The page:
How GEO Reentry Programs Use Positive Reinforcement to Change Participant Behavior

How GEO Reentry Programs Use Positive Reinforcement to Change Participant Behavior

Increasing positive reinforcement is one of eight evidence-based principles that GEO Reentry Services programs use to reduce participants’ criminal thinking, change behavior and, ultimately, reduce recidivism.

These evidence-based principles are part of a framework developed over decades of research on What Works to reduce recidivism rates and promote public safety. Adhering to the principle of positive reinforcement, staff at GEO Reentry’s residential, non-residential and in-custody treatment programs are required to apply four positive reinforcements for every one negative reinforcement, as research indicates this ratio is best to long-lasting behavior change.

While some incidents of unacceptable behavior do call for a speedy, serious response, research also shows that, in most cases, providing rewards and recognition are the best way to ensure participant compliance.

This practice also helps reinforce pro-social behavior by applying a reasonable and consistent structure to programming and delineating clear guidelines. This positive, yet regimented approach is more motivational because it reinforces participants’ positive efforts at each step.

At GEO Reentry’s programs for adult probationers, parolees, and pretrial defendants, staff also take every opportunity to involve participants’ communities in reinforcing these new, positive behaviors. This often takes the form of transition ceremonies for participants who have completed the program’s requirements.

Transition ceremonies are huge milestones for participants, following months of attending the program, undergoing alcohol and drug treatment, finding employment or entering a vocational program. In fact, these ceremonies have proven so essential for maintaining behavior change that some centers even continued holding them during the pandemic, over video conference.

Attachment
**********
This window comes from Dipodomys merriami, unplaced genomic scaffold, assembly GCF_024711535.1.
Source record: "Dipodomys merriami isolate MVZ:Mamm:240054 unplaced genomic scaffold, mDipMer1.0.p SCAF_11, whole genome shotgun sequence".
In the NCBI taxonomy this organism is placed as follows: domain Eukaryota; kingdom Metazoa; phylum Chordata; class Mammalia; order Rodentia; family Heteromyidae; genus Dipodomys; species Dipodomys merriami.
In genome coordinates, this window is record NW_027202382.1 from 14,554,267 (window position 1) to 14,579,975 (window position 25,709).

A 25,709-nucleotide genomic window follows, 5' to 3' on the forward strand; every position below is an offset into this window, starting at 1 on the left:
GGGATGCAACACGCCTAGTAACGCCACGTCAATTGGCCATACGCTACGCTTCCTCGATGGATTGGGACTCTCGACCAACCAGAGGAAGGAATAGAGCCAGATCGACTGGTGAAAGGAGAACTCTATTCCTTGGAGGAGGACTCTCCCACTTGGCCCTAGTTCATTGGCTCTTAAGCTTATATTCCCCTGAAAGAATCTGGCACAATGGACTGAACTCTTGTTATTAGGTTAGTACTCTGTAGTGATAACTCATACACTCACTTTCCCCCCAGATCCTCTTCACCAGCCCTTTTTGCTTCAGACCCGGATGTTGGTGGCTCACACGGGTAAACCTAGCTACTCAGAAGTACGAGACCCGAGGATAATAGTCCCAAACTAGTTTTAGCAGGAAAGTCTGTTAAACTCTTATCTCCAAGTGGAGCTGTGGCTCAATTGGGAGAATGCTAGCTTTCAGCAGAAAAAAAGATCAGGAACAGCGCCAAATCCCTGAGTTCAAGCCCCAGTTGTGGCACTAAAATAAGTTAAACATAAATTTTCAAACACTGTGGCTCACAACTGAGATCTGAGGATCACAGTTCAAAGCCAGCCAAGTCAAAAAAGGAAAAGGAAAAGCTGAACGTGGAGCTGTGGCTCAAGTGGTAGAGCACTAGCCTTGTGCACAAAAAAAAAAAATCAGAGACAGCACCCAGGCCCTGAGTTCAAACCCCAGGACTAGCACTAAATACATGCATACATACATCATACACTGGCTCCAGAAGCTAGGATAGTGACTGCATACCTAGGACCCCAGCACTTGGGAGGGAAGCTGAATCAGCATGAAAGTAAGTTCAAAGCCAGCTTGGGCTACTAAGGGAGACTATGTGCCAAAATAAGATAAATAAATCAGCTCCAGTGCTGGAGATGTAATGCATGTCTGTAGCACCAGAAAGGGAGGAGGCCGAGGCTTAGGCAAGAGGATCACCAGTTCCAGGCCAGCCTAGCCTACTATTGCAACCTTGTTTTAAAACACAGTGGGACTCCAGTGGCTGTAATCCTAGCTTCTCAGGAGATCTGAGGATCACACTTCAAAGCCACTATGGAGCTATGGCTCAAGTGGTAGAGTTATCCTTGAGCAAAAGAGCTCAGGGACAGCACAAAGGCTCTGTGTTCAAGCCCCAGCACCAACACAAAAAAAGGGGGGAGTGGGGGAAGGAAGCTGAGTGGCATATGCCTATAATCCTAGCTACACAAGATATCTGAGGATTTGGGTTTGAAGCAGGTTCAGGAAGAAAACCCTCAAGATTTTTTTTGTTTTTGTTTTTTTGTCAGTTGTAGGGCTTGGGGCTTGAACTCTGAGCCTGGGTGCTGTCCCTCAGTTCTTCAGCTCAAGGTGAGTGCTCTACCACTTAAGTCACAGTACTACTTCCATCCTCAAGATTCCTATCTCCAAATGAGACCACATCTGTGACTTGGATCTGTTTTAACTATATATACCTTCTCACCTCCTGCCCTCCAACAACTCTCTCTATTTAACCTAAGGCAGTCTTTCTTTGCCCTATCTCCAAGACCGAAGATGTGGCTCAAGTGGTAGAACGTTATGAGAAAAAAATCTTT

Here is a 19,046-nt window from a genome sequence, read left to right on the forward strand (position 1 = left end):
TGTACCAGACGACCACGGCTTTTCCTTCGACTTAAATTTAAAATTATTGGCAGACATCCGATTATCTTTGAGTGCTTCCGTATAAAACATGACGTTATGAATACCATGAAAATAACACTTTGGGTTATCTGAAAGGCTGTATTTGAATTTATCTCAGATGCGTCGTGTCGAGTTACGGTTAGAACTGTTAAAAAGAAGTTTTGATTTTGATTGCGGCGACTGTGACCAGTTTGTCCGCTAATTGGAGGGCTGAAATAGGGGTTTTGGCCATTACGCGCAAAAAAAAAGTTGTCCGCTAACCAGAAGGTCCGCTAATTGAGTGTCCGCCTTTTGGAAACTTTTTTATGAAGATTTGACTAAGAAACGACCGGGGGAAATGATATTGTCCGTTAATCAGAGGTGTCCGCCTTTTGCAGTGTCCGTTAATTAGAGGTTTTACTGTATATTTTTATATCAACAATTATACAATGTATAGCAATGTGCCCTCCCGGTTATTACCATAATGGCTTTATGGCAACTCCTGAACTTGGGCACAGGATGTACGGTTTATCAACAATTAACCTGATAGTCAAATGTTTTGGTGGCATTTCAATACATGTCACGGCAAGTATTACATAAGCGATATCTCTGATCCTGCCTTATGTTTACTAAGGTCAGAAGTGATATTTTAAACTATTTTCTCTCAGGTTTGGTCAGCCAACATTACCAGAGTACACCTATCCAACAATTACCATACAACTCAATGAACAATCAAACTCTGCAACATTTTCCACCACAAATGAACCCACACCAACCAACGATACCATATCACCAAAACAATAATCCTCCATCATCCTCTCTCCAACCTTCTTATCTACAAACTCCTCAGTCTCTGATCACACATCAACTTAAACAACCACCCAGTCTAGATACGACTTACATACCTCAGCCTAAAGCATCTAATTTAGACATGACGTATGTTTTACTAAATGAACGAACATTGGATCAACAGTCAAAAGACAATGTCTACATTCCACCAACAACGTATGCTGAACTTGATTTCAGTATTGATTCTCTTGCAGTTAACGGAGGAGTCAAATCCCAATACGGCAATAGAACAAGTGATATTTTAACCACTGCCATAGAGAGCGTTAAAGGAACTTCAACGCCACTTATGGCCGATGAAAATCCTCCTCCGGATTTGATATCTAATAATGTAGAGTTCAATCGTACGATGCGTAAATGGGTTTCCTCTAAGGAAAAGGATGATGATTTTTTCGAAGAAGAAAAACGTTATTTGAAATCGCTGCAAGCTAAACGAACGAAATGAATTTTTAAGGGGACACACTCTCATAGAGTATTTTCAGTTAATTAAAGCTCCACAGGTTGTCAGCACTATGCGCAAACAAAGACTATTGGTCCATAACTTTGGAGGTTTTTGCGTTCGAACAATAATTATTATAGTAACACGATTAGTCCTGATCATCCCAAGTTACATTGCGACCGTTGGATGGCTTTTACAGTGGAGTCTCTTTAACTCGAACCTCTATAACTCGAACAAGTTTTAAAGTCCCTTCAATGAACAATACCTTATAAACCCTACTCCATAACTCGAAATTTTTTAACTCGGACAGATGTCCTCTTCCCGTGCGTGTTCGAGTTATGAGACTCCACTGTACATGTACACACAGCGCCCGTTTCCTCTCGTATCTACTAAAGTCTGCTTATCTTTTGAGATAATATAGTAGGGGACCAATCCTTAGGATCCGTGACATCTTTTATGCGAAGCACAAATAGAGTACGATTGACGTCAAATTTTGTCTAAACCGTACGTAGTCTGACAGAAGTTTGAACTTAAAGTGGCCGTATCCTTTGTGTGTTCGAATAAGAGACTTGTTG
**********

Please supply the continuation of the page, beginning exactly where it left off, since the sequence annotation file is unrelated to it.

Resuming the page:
These events typically invite local government and law enforcement officials, local probation or parole officers, GEO Reentry center staff, participants’ families and program alumni; there is often a keynote speaker. The purpose is for participants to receive positive reinforcement as others congratulate them for their hard work and encourage them to continue moving toward their goals.

Several GEO Reentry centers hosted transition ceremonies recently, including the Napa County Community Corrections Services Center in Napa, Calif., the Shasta County Day Reporting Center in Redding, Calif., and the Shreveport Day Reporting Center in Shreveport, La., where graduates heard from keynote speaker and program graduate Brandon Riddle.

In Shasta, Mayor Baron Browning of nearby Anderson, Calif. served as keynote speaker, a powerful message to the graduates that their effort mattered and he welcomed them to be contributors to the strength of the local community.

At the Napa event, the keynote speaker proved to be a highlight, according to Program Manager Karen Graff. In a powerful speech, Mario Flores, a 2018 program graduate, described growing up in and out of custody and struggling with drugs and crime, before being referred to the program and finding a better path.

To cheers from the audience, Mr. Flores shared he had just completed vocational school and was now a certified electrician. For that day’s GEO Reentry graduates, the happy moment served as one more example of positive reinforcement in action, and how events like these can change behavior and change lives.